Monthly Archives: July 2015

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Imperium now more or less feature complete

It seems that Imperium is now more or less feature. I’m looking at the Trello lists where all features, todo:s and bugs are listed and they are more or less empty right now. Of course there are some items left, but none of those are really too important. So it seems that there really isn’t too much new that needs to be added at least right now. There is obviously a lot of balancing and tweaking to be done, that all important “polish” that everyone raves about.

What now is needed is content such as scenarios and a narrative that holds it all together. This is not something I’m good at. In fact, I suck at making content that requires a creative imagination. 🙂 Of course, the scenario editor is still open source so anyone can help out. The scenarios are even easy to test on an iPad directly from the scenario editor. If you’re interested, get in touch and I’ll get you started.

Once there are 15-20 ok scenarios the game can be released. I do plan on adding more content later after release, but there must be a solid base set at release. Nobody wants to buy a game with 1h of play time.


Morale and fatigue

I’ve recently added a fair deal of features to Imperium and thus making it quite feature complete. In my opinion strategy game engines always need to handle fatigue and morale if it makes sense for the scale and game type. Until now Imperium hasn’t had neither. I’ve now added the first versions of both to the engine and it seems to be a good addition.


Fatigue is simply how tired the unit is. It is tiring to roam around a battlefield, possibly at a fast pace and always be doing things. Everything the unit now does will affect the fatigue by either increasing it or lowering it. A unit that stands idle will rest and a unit that does something else will gain fatigue. Some missions are more tiring than others, i.e. it’s much harder to assault than to stand still and fire. Even firing will make the unit tired eventually.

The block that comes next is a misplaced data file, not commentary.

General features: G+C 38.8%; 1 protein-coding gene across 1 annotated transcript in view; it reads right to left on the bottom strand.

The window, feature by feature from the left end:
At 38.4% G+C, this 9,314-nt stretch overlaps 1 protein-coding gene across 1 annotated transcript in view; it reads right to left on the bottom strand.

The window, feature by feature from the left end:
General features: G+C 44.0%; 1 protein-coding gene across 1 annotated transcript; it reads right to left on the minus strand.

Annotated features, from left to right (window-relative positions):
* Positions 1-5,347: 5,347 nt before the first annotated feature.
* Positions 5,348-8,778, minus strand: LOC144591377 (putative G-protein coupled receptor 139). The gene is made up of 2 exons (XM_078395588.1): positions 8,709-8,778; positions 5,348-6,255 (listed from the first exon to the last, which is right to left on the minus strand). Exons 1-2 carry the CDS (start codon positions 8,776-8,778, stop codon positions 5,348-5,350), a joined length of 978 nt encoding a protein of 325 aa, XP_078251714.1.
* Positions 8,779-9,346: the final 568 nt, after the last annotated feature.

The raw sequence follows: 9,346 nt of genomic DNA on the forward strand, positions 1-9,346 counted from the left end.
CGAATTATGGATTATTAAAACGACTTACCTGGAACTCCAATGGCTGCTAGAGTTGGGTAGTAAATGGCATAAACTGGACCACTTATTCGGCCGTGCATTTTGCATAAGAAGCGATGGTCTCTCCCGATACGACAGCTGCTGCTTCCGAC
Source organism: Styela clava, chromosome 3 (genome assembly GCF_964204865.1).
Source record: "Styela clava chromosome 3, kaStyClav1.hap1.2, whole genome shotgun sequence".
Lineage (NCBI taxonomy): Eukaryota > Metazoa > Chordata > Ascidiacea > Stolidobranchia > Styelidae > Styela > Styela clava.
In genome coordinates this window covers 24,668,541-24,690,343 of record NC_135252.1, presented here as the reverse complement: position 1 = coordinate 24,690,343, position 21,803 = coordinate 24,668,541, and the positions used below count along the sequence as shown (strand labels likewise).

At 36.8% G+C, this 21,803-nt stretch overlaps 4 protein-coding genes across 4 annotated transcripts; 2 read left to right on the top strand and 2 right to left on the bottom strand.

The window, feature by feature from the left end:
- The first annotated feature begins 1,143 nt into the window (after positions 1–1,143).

Currently there is a penalty that affects most things when the unit gets sufficiently tired. It’s a linear modifier which makes all activities a bit slower and less efficient.


Morale affects how well a unit performs in combat and when fired upon. A unit starts out with full morale and every time it takes casualties the morale drops a bit. Units slowly gain morale as time goes by, especially if they are in command control with their headquarter. A unit whose headquarter has been destroyed or which is simply too far away will lose morale faster and gain it slower.

When units take a heavy beating and the morale drops too much they will break and rout. Routing units are out of the game until they have retreated far enough and rallied. Rallying is faster if the headquarter is near. A unit that has just rallied will break easily again.


Needless to say both fatigue and morale introduce a lot of complexity into the engine and it’ll take a while to balance them properly. Hopefully I’ll be able to make the units react somewhat realistically and not create super units that never tire or which break immediately when fired upon. 🙂